The MOU signed by the joint opposition was largely about abolishing the presidency, bringing in good governance and not much more. The theme of their latest campaign video – ‘a leader to bring back disappearing human values or මැකෙනා මිනිස්කම් රකිනා නායකයා” — is much more  promising. What are these disappearing human values and what structural changes, beyond the abolishing of the presidency, can we expect to see in a new government? We eagerly await details.

A major theme of the Mahinda Chinthana manifesto of 2010 too was “a disciplined, law abiding and value-based society  or විනය ගරුක, නීති ගරුක, සදාචාර සමාජයක්”. In a recent rally, the President made the rare admission that all is not well in society. That is a good sign.   Hopefully, we shall hear more from the president’s new manifesto in response to the opposition’s thrust on values.

Whatever the outcome of the elections, a focus on values is a win for the country.

There is no question that the ending of the war and infrastructure improvements have done good. Cost of living is high, but, our even small towns are bustling with economic activity and people are going about looking smart. Religious activities too seem to be at an all-time high. White clad children on their way to Sunday schools are a sight to behold on Sundays.  But, are our children any better than the brooding youngsters of the west or Gangnam style Korean youth?  Is out society any better? I doubt it.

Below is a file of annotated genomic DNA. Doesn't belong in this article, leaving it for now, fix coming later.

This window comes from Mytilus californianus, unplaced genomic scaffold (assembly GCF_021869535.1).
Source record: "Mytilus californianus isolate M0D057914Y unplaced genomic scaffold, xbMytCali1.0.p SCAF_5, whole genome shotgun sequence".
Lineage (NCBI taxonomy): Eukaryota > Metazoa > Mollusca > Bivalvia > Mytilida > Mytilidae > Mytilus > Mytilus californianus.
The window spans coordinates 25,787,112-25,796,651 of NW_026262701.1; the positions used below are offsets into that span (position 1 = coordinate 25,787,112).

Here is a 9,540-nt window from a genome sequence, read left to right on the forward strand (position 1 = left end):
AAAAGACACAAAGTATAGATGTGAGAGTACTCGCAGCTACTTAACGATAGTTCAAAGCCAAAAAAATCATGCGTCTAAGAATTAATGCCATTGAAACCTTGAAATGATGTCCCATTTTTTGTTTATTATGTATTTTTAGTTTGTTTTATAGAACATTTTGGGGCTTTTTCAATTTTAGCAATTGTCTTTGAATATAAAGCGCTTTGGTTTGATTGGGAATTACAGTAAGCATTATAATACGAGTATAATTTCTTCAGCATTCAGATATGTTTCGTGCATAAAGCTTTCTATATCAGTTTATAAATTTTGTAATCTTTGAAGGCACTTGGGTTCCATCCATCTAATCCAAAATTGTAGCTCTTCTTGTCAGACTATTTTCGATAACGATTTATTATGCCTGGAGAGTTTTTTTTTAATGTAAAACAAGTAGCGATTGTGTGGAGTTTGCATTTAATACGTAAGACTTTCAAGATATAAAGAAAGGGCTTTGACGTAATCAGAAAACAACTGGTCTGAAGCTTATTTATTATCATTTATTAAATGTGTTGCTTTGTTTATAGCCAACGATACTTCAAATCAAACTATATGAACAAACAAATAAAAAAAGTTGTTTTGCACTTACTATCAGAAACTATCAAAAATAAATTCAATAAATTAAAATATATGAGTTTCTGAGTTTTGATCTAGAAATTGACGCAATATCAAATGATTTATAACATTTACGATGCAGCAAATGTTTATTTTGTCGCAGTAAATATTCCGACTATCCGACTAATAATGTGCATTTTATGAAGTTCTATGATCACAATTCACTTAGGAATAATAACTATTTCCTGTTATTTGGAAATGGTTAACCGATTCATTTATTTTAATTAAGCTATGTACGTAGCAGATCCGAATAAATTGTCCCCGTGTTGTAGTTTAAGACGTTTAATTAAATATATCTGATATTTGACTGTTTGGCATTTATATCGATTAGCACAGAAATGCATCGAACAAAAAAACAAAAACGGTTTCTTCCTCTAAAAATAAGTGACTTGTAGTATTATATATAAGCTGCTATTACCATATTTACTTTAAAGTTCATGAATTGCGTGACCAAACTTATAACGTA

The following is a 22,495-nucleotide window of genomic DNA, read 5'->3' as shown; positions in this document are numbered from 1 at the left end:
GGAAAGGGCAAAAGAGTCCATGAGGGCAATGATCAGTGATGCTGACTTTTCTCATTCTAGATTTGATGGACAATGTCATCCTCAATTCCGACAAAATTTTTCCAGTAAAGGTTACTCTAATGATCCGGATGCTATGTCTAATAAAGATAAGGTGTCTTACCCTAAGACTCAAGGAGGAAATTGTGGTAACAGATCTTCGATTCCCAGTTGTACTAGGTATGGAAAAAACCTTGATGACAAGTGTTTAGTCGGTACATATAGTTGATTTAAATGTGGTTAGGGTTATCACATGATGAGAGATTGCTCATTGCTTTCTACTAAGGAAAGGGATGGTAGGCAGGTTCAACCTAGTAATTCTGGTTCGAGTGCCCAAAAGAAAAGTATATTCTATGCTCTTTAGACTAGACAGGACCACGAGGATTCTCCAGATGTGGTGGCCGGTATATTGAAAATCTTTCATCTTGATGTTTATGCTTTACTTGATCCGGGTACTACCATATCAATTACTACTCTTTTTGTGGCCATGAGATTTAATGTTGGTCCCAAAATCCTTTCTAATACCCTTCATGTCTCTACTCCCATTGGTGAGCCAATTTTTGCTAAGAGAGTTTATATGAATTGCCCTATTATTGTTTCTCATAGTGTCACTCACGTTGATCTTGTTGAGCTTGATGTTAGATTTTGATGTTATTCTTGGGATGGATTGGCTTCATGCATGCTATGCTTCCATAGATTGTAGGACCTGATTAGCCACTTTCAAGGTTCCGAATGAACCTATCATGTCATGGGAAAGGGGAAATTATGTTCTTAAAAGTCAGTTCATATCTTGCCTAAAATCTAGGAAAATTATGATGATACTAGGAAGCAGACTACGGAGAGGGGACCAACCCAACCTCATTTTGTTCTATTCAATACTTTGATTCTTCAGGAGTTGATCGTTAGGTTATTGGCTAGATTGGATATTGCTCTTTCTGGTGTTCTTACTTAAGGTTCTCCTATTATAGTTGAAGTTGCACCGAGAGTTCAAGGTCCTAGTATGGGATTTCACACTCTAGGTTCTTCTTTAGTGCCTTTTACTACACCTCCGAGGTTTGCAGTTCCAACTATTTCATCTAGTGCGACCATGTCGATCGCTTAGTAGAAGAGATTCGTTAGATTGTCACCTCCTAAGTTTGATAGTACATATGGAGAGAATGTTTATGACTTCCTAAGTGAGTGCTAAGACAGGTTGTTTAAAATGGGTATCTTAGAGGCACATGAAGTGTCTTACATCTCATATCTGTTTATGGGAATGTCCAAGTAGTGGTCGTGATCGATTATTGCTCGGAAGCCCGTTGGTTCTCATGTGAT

If anything, values of our society seem worse than the much deplored ‘foreign’ values. The most indicative is the statistic on reported cases of child abuse. For example, one third of the cases in our high courts concern a child victim. This election there has to be broader discussion on ills of our society. Finger pointing can go so far. We need to talk about structural changes.

My favorite structural change concerns education.  We need to reorient our education system to focus on personality development and citizenship that goes beyond current façades of obedience and respect inculcated our youth. I say, reorient, because our education plans are great, only our institutions are lacking.  More on that later.